Making executive pay work: The psychology of incentives

There is an emerging consensus, at least in Western economies, that there is something deeply flawed about the current model of executive pay. Executive pay has risen dramatically over a period when, in hindsight, the Western economic model has not been at its most successful. Surely something must be wrong?

The debate about executive pay has focussed on whether shareholders are getting what they want, whether current levels of executive pay are acceptable to society, whether remuneration committees are doing their job properly.

But surprisingly little attention has been paid to perhaps the most important constituency: executives themselves.

If executive pay were genuinely motivating executives towards higher levels of performance, with benefits for all, there would surely be less controversy about the subject. But is it? Does the current model really work for the individuals it is meant to be motivating?

Key findings

Executives are risk-averse

  • Most people chose fixed pay over bonus of a higher value – only 28% chose the higher risk bonus.
  • Executives in Australia and the UK are most risk-averse, those in Brazil and China most willing to take on risk in their pay.

Complexity and ambiguity destroy value

  • Fifty percent more executives choose a clearer pay package than a more ambiguous one of the same or potentially higher value.
  • Two-thirds more executives prefer an internal measure they can control (such as profit) as opposed to an external relative measure (such as total shareholder return).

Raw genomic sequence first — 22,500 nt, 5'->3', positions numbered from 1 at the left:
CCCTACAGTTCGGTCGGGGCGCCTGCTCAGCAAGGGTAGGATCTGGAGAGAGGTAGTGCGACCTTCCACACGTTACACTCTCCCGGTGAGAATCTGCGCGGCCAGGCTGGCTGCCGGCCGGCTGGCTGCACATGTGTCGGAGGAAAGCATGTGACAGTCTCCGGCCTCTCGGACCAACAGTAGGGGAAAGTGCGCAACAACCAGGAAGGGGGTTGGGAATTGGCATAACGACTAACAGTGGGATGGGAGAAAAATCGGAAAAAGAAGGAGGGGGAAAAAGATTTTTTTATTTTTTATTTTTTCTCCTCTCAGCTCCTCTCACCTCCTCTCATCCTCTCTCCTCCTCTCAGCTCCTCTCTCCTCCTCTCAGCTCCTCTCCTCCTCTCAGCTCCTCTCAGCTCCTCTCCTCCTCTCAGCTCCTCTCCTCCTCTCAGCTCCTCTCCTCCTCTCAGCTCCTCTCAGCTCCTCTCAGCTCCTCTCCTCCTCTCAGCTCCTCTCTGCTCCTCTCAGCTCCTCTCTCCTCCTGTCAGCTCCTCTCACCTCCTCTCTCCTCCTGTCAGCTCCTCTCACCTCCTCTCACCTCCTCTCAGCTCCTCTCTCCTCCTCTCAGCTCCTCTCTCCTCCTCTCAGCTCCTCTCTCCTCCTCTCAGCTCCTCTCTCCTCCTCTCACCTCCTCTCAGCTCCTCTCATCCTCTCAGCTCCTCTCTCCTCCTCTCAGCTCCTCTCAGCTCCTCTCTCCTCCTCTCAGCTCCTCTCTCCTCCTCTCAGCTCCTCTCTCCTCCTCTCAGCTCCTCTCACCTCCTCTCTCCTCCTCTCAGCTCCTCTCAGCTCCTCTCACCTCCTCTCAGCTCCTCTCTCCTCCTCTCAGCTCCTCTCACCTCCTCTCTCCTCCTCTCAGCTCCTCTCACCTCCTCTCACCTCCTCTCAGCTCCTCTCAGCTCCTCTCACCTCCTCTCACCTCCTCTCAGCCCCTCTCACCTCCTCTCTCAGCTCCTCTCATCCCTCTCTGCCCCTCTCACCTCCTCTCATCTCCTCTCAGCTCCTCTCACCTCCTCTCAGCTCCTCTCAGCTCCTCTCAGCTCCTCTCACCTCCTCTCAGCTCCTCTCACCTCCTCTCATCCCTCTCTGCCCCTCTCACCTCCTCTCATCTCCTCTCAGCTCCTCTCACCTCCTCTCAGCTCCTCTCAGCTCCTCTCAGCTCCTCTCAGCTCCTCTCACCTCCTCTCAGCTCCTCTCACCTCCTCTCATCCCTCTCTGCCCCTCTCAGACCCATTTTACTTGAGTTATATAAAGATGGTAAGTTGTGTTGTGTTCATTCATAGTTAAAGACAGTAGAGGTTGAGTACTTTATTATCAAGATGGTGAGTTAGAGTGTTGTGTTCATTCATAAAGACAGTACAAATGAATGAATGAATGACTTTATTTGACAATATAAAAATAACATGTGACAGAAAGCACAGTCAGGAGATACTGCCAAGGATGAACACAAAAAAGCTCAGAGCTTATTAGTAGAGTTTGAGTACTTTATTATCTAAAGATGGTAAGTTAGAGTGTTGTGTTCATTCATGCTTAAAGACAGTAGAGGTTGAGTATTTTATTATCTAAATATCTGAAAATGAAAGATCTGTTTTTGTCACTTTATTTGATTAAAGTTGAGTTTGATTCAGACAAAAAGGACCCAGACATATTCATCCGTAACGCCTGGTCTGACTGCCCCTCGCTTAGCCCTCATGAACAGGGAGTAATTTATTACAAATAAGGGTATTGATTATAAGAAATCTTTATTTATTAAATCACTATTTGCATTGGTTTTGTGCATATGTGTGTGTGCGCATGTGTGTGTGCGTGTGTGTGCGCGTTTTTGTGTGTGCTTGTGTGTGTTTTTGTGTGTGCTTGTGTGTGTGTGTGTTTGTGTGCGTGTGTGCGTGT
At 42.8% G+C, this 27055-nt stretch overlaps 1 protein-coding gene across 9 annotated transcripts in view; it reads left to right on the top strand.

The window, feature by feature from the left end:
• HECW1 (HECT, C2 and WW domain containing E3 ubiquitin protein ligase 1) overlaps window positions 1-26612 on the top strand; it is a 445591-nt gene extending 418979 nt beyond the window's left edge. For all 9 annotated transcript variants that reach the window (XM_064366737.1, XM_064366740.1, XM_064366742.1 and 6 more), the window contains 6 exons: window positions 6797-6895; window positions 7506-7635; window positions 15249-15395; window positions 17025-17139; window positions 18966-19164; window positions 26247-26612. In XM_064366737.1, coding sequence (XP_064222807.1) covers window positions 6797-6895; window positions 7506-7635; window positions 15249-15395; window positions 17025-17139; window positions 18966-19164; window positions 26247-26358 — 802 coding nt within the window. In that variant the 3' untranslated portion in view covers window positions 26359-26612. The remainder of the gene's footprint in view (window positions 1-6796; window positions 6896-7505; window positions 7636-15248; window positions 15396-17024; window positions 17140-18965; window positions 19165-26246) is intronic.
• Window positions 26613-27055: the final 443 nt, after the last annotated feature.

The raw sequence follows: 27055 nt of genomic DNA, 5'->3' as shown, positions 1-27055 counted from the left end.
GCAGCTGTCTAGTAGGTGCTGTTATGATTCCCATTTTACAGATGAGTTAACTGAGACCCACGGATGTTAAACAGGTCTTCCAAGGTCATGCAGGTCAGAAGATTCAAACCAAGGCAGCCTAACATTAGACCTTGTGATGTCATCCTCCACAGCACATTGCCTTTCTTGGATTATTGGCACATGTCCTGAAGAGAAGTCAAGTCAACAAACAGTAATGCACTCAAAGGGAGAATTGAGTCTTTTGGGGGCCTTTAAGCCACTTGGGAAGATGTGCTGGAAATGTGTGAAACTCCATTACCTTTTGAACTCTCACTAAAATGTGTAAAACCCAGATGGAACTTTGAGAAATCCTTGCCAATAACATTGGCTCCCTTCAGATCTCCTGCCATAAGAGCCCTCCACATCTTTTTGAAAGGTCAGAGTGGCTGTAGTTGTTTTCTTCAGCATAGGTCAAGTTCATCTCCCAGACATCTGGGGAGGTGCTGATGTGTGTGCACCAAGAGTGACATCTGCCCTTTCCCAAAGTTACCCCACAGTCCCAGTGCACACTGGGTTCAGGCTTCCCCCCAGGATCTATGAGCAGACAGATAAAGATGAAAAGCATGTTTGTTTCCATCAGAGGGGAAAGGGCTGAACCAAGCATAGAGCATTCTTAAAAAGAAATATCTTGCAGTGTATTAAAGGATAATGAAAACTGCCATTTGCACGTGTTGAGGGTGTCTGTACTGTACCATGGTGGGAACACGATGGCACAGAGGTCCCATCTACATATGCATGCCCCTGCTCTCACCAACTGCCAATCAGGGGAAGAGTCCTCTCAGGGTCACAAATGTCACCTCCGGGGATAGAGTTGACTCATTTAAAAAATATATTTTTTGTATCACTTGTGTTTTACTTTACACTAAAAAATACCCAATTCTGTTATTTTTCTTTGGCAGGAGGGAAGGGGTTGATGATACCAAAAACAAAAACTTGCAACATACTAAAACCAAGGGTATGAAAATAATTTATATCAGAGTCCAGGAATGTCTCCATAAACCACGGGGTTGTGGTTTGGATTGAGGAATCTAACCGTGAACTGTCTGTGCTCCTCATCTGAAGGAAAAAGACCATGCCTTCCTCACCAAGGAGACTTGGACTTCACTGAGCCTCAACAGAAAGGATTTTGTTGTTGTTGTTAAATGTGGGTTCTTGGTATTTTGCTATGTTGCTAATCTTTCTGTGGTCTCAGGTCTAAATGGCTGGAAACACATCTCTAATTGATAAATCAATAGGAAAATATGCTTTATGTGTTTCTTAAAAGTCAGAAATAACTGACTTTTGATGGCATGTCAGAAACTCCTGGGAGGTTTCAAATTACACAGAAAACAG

The longer you have to wait the less it’s worth

  • Executives value deferred pay significantly below its economic or accounting value – a deferred bonus is typically discounted by around 50% over three years.
  • Discounts are particularly high in Asia and Latin America, with deferred payments being discounted by up to two-thirds in the eyes of executives.

It’s all relative – fairness is fundamental

  • Most executives would choose to be paid less in absolute terms but more than their peers – only a quarter choose a higher absolute amount, but which is less than their peers.
  • Fairness is much less important in Brazil and China than in other territories, but you can’t generalise about BRICs, as it is most important in India.

People don’t just work for money

  • Participants would take a 28% pay cut for their ideal job.
  • The result is very consistent, globally, with the lowest cut being 24% (India) and the highest 35% (USA).

The key motivation of a long-term incentive plan is recognition

  • Fewer than half of executives think that their long-term incentive plan is an effective incentive.
  • But two-thirds of participants value the opportunity to participate in their firm’s long-term incentive plan.